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Sulphate

Sulphate is a salt of sulphuric acid. It refers both to the SO42- anion and to any compound that contains this ion.

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Sustainability

A characteristic or state whereby the needs of the present and local population can be met without compromising the ability of future generations or populations in other locations to meet their needs.

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The Joint Group of Experts on the Scientific Aspects of Marine Environmental Protection

The Joint Group of Experts on the Scientific Aspects of Marine Environmental Protection (GESAMP) is an advisory body, established in 1969, that advises the United Nations (UN) system on the scientific aspects of marine environmental protection.

At present GESAMP is jointly sponsored by nine UN organizations with responsibilities relating to the marine environment, and they utilize GESAMP as a mechanism for coordination and collaboration among them. GESAMP functions are to conduct and support marine environmental assessments, to undertake in-depth studies, analyses, and reviews of specific topics, and to identify emerging issues regarding the state of the marine environment. GESAMP itself today consists of 16 experts, drawn from a wide range of relevant disciplines, who act in an independent and individual capacity. Studies and assessments are usually carried out by dedicated working groups, most of whose members are not sitting members of GESAMP but part of the broader GESAMP network.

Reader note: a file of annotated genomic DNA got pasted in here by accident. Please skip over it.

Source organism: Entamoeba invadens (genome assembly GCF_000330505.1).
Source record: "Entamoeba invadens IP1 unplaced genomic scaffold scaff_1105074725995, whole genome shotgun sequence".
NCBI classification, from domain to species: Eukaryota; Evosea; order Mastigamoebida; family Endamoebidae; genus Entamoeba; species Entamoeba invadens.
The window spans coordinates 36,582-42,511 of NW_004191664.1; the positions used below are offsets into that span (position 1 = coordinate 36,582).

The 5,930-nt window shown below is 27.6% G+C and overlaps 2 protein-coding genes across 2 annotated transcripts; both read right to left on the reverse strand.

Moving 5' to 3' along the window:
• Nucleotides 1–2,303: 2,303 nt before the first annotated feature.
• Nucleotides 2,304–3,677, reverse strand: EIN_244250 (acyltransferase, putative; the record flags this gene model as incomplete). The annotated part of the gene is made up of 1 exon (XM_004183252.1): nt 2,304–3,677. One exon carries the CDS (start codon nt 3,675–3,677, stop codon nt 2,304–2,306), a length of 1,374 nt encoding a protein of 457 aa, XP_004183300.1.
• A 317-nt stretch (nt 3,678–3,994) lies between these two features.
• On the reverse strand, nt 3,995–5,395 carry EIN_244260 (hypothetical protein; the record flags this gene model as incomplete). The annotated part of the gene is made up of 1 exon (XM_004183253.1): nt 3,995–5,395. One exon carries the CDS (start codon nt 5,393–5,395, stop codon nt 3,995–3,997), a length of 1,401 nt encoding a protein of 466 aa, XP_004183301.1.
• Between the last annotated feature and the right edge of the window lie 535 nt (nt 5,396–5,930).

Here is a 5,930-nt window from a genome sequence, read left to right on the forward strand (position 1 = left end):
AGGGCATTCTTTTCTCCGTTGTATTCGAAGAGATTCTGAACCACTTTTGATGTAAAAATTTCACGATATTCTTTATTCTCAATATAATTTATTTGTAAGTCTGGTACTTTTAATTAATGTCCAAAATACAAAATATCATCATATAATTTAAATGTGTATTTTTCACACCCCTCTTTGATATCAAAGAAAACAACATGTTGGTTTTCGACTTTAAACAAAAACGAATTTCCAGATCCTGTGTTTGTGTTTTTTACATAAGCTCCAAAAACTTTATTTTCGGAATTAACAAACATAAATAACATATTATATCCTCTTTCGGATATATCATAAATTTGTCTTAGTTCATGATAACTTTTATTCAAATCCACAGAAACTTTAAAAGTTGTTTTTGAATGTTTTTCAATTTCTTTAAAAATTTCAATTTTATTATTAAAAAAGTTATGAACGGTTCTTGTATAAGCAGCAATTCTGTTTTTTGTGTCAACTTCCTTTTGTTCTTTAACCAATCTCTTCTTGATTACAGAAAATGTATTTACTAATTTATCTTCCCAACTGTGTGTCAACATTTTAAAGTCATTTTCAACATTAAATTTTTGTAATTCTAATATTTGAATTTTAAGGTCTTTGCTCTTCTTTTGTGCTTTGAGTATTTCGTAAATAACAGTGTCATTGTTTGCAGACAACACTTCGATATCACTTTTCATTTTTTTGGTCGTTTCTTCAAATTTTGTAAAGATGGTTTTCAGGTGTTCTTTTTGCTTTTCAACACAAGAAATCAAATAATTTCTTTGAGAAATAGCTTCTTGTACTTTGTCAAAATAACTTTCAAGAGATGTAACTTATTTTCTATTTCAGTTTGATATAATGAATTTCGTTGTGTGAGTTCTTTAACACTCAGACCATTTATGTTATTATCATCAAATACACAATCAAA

GESAMP's UN sponsors: IMO, FAO, UNESCO-IOC, WMO, IAEA, UN, UNEP, UNIDO, UNDP.GESAMP

Source: (Source: www.gesamp.org/about  )

Threshold (in an ecosystem)

The level of magnitude of a system process at which sudden or rapid change occurs. (Source: PhysicalGeography.net Glossary of terms  )

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Vitamins

Vitamins are a group of organic micronutrients that are required by the body for healthy growth, development and immune system functioning.

Certain vitamins are produced by the body but most vitamins are obtained from food or from manufactured dietary supplements. (Source: GreenFacts)